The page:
Rattlesnake Fern Plant Information
Rattlesnake Fern grows in the following 50 states:Alaska, Arizona, Colorado, Connecticut, District Of Columbia, Georgia, Idaho, Illinois, Indiana, Kansas, Kentucky, Maryland, Minnesota, Mississippi, Montana, Nebraska, New Hampshire, New Mexico, North Carolina, Oklahoma, Pennsylvania, South Carolina, South Dakota, Utah, Vermont, Wisconsin, Wyoming, Oregon, West Virginia, Alabama, Arkansas, California, Delaware, Florida, Iowa, Louisiana, Maine, Massachusetts, Michigan, Missouri, Nevada, New Jersey, New York, North Dakota, Ohio, Rhode Island, Tennessee, Texas, Virginia, Washington
Botrypus virginianus, sometimes called rattlesnake fern is a species of perennial fern in the adders-tongue family. It is monotypic within the genus Botrypus, this means that it is the only species included within the genus. It is called the rattlesnake fern in some parts of North America, due to its habit of growing in places where rattlesnakes are also found. Rattlesnake fern prefers to grow in rich, moist woods in dense shade and will not tolerate direct sunlight.
It is a low growing species, typically being a foot high or smaller. The leaf emerges in the early spring and will senesce in late summer. The leaf is roughly triangularly shaped and 15-50cm in size and held roughly parallel to the ground. The leaf is 3-4 times pinnately compound, brightly green colored, and feels soft to the touch. The stem is round and bicolor, being pinkish or light tan at the base but greenish nearer the branches or leaves. The diploid number is 184.
Rattlesnake fern has separate fertile and sterile leaves, when present the sterile leaf arises halfway up the stalk and the fertile leaf exists at the tip. The spores are shed in late spring. Like other ferns rattlesnake fern undergoes alternation of generations and the form described in this article is the sporophyte.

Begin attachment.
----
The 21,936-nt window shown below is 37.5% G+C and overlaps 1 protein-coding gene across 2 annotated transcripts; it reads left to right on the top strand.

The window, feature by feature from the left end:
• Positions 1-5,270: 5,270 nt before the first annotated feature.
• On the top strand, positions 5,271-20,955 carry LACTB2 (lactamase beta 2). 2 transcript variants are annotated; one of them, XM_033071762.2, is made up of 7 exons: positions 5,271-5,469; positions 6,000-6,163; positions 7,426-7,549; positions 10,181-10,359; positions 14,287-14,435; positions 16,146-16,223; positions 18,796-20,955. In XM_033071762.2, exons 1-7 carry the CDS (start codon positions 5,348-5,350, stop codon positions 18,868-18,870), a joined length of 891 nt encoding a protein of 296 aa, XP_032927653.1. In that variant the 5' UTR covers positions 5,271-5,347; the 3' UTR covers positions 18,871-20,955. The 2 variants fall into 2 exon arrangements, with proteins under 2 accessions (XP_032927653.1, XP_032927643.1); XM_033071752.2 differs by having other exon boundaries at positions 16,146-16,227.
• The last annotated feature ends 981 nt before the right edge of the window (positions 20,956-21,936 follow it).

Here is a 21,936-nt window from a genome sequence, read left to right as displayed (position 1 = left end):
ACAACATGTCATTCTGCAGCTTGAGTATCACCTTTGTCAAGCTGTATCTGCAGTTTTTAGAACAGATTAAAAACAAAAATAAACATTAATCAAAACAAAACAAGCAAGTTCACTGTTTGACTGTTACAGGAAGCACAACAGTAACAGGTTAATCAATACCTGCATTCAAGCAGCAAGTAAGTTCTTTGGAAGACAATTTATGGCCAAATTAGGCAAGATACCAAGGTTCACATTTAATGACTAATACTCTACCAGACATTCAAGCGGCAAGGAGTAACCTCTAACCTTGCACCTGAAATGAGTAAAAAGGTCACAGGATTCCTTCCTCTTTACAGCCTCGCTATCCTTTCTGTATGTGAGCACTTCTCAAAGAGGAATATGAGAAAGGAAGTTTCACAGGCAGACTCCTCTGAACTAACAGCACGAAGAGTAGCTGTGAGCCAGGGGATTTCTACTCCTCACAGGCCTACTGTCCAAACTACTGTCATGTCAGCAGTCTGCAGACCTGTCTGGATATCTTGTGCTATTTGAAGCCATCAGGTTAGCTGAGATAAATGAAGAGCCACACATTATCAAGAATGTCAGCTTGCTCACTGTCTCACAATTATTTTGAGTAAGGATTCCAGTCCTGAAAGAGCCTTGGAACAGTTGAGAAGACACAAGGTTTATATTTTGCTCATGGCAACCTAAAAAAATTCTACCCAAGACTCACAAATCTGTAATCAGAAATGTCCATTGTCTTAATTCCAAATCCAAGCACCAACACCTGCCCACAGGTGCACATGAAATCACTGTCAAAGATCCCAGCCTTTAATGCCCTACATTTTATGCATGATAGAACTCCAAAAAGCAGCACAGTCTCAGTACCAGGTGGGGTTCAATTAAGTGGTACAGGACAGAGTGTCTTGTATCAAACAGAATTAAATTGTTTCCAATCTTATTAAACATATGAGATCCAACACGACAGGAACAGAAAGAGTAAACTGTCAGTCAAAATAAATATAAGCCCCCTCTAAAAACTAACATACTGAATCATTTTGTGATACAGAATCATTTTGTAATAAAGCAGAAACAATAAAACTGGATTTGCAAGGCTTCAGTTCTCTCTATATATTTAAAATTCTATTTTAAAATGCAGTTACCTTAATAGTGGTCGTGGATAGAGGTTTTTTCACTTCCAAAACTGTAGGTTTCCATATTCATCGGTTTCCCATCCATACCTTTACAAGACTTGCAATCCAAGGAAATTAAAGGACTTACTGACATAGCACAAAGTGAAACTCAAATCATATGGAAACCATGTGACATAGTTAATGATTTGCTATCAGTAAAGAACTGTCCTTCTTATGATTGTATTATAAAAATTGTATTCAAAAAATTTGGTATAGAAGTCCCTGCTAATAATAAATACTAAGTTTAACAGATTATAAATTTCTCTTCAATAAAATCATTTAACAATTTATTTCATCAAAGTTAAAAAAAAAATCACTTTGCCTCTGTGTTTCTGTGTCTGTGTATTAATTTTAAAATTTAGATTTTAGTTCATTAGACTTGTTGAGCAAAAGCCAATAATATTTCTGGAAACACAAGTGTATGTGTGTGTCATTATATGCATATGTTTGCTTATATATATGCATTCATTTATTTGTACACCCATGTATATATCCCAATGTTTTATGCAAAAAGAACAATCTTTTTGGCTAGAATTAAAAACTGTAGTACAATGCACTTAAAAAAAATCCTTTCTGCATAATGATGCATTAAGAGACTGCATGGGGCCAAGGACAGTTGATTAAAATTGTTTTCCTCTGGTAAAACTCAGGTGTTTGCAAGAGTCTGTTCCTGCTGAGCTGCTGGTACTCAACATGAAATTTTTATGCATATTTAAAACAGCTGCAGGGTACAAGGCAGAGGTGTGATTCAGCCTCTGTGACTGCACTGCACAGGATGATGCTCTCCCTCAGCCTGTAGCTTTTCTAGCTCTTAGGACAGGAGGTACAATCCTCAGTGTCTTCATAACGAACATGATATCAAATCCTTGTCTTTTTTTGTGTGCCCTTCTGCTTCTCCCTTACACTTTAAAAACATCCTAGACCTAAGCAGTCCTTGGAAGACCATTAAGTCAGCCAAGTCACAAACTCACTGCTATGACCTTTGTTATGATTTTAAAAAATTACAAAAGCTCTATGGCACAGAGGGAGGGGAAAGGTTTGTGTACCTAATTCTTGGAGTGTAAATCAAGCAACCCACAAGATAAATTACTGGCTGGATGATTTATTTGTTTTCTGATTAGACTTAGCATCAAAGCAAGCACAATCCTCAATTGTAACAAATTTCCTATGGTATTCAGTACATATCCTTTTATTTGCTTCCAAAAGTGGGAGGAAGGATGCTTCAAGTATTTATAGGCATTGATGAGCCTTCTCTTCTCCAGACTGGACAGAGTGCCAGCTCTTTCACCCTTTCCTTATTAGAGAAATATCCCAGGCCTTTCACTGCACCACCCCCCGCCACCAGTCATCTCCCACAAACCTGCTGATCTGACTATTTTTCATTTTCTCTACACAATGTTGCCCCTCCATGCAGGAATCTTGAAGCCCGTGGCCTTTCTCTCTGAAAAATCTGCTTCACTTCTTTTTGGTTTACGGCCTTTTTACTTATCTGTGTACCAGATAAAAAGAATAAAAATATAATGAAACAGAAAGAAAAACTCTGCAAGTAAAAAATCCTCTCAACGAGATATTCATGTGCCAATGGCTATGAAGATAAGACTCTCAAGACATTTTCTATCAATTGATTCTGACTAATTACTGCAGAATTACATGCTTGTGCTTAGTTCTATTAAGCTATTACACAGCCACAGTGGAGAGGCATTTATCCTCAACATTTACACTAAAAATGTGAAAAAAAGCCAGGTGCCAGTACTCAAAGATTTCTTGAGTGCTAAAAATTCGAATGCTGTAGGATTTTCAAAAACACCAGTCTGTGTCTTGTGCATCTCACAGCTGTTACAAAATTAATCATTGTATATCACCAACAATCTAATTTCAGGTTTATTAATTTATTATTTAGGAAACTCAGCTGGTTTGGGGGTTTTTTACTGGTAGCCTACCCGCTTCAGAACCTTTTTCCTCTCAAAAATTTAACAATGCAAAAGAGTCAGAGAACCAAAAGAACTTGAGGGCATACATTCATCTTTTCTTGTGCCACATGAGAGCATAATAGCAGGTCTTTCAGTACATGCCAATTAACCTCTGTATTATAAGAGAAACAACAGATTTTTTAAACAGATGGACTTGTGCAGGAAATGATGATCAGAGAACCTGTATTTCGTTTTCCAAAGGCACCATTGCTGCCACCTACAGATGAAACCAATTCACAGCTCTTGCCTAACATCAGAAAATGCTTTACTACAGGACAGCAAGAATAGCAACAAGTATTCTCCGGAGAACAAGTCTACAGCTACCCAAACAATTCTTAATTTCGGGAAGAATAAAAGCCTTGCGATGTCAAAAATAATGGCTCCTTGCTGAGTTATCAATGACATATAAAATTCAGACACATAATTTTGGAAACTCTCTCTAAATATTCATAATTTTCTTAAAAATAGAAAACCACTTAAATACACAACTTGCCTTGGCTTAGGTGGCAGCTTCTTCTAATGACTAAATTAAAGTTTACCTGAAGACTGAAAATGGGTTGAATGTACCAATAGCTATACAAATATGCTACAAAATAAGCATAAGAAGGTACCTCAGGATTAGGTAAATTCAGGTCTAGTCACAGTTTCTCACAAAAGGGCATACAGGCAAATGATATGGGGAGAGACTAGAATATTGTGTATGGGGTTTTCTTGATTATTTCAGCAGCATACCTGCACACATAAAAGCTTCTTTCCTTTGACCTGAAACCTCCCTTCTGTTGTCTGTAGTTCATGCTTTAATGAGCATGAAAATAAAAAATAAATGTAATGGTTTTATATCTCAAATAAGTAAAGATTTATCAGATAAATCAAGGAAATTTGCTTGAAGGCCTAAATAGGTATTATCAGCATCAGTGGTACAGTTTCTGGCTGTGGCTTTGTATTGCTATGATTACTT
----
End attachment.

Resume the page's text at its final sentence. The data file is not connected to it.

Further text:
This fern has been used medicinally. In India it is still used to treat dysentery.
This is a wide-ranging species. It abounds in many parts of the United States, in the mountains of Mexico, in Australia, in some parts of Asia, as the Himalaya Mountains, and is found also in Norway, in the Karelia region of Finland and Russia, and around Gulf of Bothnia, although in no other part of Europe. It is large and succulent and is boiled and eaten in the Himalayas.
Recent research has determined that the mitochondria are genetic chimera. DNA from some member of the Santalales, possibly a species of mistletoe, has transferred to the mitochondrial genome of this species of fern. It is believed that this transfer may have helped to enable this plant's cosmopolitan global distribution.
This plant has long been included in the genus Botrychium, but was unique within the genus because of chromosome number and other signatures, including the inclusion of presumed mistletoe DNA within its mitochondria. Recent research has established that this plant is sister to all other Botrychioid plants, including both the genus Botrychium sensu strictu, and the genus Sceptridium, with the exception of a single known species, previously included in Botrypus, which is B. strictus. That plant was shown to be sister to all other Botrychioids, including B. virginianus, so must be segregated in its own genus.
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